TANGIKARORO PARK ECO-SYSTEM & THE RESTORATION
The primary vision is to provide the foundation for the development of the Tangikaroro Ecosystem Restoration Project (‘Tangikaroro Park’) and to create a real opportunity to bring back the treasures of our natural world, ‘Nga taonga tuku iho’, which have been lost, or seriously compromised, by human resource mismanagement.
Such a foundation includes the development of a predator and pest free environment, where rare and endangered indigenous plants, animals, birds, reptiles and invertebrates, may once again flourish in the particular ecological setting of the Northern Tairawhiti region.
For some time, however, the Tangikaroro Park block has been distinct from the adjacent farmed lands in that it has retained regenerating indigenous vegetation cover. The Land Owners have continually avoided the temptation to transform the block back into grassland, despite escalating and inviting commercial prices for pastoral products this land could yield.
Further, the upper part of the proposed reserve is known as Te Kiwikiwi, and the large block that joins this is also known as Kiwinui, pointing directly to the historical abundance of this iconic species in the immediate area and, potentially at least, to the success of its reintroduction here.
The key to the development of such an environment is the construction of a predator proof fence surrounding the 35 hectare proposed reserve.
This will follow guidelines provided by the ‘Tangikaroro Park’ Ecosystem Restoration Project July 2008 report, prepared by Ecoworks NZ, and the ‘Proposal to restore the ecology of the bush reserve at Whakaangiangi Road, Te Araroa, using an Xcluder Pest Proof Fence – feasibility study and costing August 2007’ prepared by Xcluder Pest Proof Fencing Company, and will involve the establishment of an ongoing and intensive program aimed at creating a ‘Mainland Island’ environment.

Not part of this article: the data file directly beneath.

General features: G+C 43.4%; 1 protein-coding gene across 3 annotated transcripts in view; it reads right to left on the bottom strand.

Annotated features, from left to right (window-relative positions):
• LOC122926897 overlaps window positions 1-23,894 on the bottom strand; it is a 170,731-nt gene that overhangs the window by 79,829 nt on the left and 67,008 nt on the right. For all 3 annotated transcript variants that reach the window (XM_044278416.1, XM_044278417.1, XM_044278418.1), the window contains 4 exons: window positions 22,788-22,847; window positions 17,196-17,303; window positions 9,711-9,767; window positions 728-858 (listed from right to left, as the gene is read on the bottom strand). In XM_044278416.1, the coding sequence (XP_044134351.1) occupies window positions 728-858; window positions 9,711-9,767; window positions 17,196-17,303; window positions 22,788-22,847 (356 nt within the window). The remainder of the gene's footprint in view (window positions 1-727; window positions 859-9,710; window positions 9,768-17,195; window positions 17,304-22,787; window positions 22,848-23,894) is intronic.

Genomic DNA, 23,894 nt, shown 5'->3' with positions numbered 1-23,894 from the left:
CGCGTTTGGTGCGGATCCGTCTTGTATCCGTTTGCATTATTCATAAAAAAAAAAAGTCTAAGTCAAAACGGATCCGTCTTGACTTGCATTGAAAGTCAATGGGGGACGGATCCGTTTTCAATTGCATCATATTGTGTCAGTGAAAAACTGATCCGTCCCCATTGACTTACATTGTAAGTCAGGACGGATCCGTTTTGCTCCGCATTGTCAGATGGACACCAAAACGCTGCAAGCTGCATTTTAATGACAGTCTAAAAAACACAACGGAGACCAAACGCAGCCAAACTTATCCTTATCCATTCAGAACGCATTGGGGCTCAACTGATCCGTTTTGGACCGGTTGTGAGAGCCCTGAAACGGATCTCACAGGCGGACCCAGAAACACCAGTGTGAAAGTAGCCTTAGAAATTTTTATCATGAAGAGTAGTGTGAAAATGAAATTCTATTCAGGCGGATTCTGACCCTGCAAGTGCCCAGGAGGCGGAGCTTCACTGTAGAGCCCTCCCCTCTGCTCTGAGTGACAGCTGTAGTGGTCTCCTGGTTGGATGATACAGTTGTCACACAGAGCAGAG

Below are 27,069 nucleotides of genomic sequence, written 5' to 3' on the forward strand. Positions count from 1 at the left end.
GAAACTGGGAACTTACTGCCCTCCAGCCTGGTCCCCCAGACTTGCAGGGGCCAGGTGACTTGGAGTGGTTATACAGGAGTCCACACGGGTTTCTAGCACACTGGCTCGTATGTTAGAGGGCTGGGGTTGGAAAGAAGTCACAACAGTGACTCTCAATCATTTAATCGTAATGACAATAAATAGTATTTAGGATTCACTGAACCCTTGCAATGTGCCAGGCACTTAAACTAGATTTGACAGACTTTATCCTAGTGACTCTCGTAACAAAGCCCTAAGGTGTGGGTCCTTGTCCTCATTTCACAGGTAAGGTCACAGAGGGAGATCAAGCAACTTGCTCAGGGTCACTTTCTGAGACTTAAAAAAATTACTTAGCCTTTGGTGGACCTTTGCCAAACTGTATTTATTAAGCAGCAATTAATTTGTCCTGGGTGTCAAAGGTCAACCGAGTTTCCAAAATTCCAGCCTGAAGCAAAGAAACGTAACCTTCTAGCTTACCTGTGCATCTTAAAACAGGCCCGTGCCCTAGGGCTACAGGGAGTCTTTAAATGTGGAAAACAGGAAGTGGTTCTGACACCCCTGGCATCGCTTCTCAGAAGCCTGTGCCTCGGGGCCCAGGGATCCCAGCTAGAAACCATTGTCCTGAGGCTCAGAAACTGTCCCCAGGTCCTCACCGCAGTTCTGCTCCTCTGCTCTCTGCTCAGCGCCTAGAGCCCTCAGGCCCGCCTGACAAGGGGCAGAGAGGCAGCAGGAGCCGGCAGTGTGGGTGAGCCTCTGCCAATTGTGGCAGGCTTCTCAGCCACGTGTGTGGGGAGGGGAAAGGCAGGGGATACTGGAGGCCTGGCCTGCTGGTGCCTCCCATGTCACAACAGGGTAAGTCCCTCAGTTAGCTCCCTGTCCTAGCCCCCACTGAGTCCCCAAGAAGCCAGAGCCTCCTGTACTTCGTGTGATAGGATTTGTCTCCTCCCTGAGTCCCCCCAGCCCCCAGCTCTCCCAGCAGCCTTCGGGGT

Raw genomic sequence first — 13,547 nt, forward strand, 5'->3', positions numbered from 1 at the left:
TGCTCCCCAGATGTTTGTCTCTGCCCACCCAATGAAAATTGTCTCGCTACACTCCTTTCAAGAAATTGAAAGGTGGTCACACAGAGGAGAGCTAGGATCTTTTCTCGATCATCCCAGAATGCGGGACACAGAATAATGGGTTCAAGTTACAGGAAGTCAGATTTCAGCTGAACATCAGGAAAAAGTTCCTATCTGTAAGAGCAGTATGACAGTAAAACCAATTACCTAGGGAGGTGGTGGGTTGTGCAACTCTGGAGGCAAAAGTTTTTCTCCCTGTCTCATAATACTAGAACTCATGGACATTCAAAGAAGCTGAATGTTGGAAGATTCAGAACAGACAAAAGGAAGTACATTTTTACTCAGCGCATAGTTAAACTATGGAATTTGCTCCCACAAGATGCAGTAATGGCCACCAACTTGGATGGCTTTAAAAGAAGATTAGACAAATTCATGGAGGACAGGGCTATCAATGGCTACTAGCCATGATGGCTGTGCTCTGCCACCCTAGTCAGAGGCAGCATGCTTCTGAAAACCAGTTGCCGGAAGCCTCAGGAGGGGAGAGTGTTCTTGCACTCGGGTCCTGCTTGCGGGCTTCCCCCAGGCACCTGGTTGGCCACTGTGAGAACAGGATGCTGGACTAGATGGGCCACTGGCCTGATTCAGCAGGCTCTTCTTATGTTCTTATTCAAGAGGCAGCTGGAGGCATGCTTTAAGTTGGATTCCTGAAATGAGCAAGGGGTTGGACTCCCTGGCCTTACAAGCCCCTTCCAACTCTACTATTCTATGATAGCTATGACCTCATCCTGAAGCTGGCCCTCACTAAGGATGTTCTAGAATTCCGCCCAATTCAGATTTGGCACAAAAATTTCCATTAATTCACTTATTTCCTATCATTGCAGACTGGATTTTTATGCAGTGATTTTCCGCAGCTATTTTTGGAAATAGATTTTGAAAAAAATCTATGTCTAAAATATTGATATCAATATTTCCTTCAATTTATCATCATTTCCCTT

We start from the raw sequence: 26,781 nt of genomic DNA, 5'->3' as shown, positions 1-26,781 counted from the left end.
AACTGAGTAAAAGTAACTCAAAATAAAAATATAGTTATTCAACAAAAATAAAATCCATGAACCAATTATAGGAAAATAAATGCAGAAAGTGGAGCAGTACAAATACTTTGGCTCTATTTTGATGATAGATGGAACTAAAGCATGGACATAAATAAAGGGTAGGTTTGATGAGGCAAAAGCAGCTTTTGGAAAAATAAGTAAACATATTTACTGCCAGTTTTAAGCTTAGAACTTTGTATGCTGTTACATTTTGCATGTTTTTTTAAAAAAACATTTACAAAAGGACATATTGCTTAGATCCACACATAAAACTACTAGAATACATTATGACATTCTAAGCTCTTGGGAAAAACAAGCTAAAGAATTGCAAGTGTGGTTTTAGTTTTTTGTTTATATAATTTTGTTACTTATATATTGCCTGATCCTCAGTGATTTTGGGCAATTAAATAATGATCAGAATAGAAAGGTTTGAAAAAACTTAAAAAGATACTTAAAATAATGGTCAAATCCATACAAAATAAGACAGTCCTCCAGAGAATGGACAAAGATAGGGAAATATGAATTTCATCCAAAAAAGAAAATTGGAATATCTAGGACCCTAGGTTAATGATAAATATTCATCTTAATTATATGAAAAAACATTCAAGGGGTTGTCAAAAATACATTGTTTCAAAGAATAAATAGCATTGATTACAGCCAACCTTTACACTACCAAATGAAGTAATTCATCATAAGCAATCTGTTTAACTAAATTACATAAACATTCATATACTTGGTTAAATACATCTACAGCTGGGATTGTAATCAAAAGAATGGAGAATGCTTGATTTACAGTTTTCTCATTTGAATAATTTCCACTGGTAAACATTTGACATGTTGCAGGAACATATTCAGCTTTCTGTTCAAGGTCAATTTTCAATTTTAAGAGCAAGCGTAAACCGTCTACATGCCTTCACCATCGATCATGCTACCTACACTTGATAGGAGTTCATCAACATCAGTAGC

Because of the scale of the Project and the availability of skilled, and semi-skilled hunting workforce in the district, it is envisaged that this program will also be marked by a high level of labour input.
Restoration of key plant species may then begin, in consultation with advisory bodies and funding providers, and this will be followed by the reintroduction of targeted bird (such as kiwi) and reptile species, or the use of the sanctuary as a ‘nursery’ for eventual species reintroduction into the wider ecological district. Throughout this process, a constant monitoring and evaluation program, and an adaptive management regime, will be adopted to ensure that the overall vision and goals of the restoration work are being effectively met.